DIY sound synthesizers and me.

Tetsuo – PSU supply indicator

Tetsuo was my first eurorack module and it detemined the graphics for my entire modular system. It was inspired by “Akira” movie stadium scene, when Tetsuo, sitting on the concrete armchair, sets free his power. To be specific, I made two versions of Tetsuo – one with power socket and one without it.

 

The idea / build

It is just an power supply indicator, so there’s no big thinking behind this 🙂 The neon lamp indicates the presence of 230 VAC voltage on the PSU input and the three orange LEDs shows the +5, +12 and -12 VDC on the synthesizers power supply rails. The first version of Tetsuo (from around 2013) had separated +/- 15 VDC LEDs – I thought somehow the two voltage level system is a good idea (no, it wasn’t).

Tetsuo I – with power supply socket (2013) in my first IKEA case

Tetsuo One was inspired by Q102 power module by synthesizers.com. It was a bad idea – mains cord was very bulky and not handy in eurorack (dotcom format is much bigger and sturdy). The module was 12 HP (it is in my Hall of Shame right now).

In the second version (from 2017) I’ve got rid of power socket with switch and moved it to the back of the enclosure. Thats how Tetsuo Two was born. The module is 8 HP width and shares a lot of design with Tetsuo One.

Tetsuo Two (2017) – 8 HP of pure blinkingness (?)

The low level voltages are connected via small 1×4 raster connector (there was no space for standard 2×5 eurorack power connection), the mains via soldered, silicone polymer / foam insulated wires. The PCB is glued to the panel with AutoWeld adhesive.

Side view of the Tetsuo Two – 230 VAC wires are not soldered yet

The neon lamp (I don’t know the exact type) was a big suprise. I’ve got around 30 of this small beauties and all of the had a different diameter and length. I realized this after I drilled the holes and put the water decal. From 30 only 5 fitted, and from those 5 only 2 met my tight equality-of-brightness specs. I also accidentally destroyed one of them – they are really fragile.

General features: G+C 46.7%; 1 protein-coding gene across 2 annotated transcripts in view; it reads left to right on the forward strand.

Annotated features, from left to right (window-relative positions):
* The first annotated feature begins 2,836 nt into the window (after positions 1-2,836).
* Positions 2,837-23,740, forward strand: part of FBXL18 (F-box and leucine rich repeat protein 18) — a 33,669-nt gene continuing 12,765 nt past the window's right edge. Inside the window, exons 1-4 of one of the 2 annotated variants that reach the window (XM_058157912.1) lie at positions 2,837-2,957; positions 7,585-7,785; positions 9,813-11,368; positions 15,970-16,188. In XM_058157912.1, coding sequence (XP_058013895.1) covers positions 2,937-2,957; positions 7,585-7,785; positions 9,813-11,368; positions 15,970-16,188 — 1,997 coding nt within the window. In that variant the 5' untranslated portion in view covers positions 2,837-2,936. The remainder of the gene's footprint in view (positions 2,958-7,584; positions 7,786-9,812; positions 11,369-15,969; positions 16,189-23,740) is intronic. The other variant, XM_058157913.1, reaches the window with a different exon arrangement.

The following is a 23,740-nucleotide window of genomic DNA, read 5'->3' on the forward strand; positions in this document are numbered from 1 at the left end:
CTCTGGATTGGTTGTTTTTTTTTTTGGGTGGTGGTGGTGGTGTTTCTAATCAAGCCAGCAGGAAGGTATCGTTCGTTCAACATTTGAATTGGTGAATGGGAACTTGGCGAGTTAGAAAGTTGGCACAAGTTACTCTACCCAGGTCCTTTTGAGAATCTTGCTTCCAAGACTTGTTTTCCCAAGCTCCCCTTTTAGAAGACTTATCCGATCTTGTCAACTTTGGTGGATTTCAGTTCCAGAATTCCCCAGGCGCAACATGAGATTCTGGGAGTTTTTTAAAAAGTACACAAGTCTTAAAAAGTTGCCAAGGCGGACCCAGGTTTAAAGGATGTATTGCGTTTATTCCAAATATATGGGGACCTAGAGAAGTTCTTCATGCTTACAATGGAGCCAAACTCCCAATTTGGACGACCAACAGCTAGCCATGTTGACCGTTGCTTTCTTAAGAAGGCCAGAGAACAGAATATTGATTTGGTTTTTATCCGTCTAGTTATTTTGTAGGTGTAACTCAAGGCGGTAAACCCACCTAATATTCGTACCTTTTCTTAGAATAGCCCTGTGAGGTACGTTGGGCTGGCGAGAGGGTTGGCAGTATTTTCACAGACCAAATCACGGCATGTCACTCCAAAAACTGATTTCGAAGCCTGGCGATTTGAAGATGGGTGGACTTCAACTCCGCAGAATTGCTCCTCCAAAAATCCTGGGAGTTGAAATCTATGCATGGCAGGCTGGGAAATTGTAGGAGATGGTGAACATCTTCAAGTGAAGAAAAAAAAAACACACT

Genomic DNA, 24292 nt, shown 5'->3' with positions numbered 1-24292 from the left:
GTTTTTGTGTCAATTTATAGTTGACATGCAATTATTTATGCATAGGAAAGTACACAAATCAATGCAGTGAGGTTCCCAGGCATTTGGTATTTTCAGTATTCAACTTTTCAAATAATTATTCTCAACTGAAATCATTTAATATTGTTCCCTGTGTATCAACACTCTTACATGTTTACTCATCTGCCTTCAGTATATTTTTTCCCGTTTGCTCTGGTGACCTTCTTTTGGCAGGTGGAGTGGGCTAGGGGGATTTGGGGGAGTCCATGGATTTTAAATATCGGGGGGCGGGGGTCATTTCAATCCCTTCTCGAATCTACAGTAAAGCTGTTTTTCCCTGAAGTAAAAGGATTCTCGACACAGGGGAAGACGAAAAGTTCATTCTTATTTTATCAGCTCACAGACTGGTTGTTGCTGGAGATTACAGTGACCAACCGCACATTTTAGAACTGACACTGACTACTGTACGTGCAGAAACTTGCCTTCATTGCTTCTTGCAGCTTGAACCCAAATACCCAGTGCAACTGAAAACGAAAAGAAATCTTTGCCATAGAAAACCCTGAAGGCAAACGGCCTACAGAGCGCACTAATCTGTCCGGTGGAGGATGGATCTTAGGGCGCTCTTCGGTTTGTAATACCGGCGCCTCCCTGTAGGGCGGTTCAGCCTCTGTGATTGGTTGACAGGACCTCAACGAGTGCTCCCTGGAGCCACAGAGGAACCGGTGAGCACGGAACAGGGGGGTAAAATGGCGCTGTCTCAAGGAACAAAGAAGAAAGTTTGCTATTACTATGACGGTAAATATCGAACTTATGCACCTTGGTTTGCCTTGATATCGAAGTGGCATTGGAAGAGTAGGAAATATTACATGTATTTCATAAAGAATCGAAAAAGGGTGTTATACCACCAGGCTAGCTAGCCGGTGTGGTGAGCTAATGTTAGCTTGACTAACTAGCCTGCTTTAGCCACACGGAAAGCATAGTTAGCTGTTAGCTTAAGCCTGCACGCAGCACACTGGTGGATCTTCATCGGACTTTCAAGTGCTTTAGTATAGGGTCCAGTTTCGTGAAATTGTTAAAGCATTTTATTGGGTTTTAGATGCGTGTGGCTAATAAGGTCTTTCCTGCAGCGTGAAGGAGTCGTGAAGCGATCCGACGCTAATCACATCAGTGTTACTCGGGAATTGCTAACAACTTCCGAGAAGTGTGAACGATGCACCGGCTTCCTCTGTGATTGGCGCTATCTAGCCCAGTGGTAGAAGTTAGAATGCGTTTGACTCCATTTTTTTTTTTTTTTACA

Tetsuo Two closeup – PCB and panel in the back

After I build Tetsuo One, I try to keep a certain LED color scheme:

  • red for triggers and binary states,
  • yellow for level / overdrive meters for audio signals,
  • orange indicates power supply voltage presence,
  • blue are banned.

So, in second attempt to PSU indicator panel all LEDs are yellow, they also harmonize with neon lamp very well.

 

Schematics

The schematic for Tetsuo Two is incredibly simple:

Tetsuo schematics – 3 LEDs and 1 lamp.

The LEDs are OSO5JA7K94B from Optosupply. The neon lamp ignites at 100 VDC and comes from the ’70, it was used in old polish frequency counter – I wasn’t able to save the meter, so I removed the indicators and nixies. I didn’t want the indicators to use a lot of current – it is better save it for real synth modules.  The resistors were calculated for ~2 mA LED current and ~0,5 mA neon lamp current. As lamp is connected to AC voltage, it blinks with 50 Hz frequency – it is visible, but not annoying.

 

Safety

The connection of mains voltage near the front panel is always a bad idea. I’ve tried to make is as safe as possible:

  • the PCB high voltage AC  section is separeted from low voltage DC section,
  • the PCB is covered with Kontakt Chemie Plastik 70, the protective coating (with dielectric strength > 80 kV/mm),
  • then the PCB is fixed to aluminum front panel via plastc spacers,
  • wires are well insulated and soldered directly to PCB.

Notice the copper-naked mains section!

If you want to inspire with my project, please remember:

Don’t mess with mains, it can kill you or even worse!

Cheers

Jack

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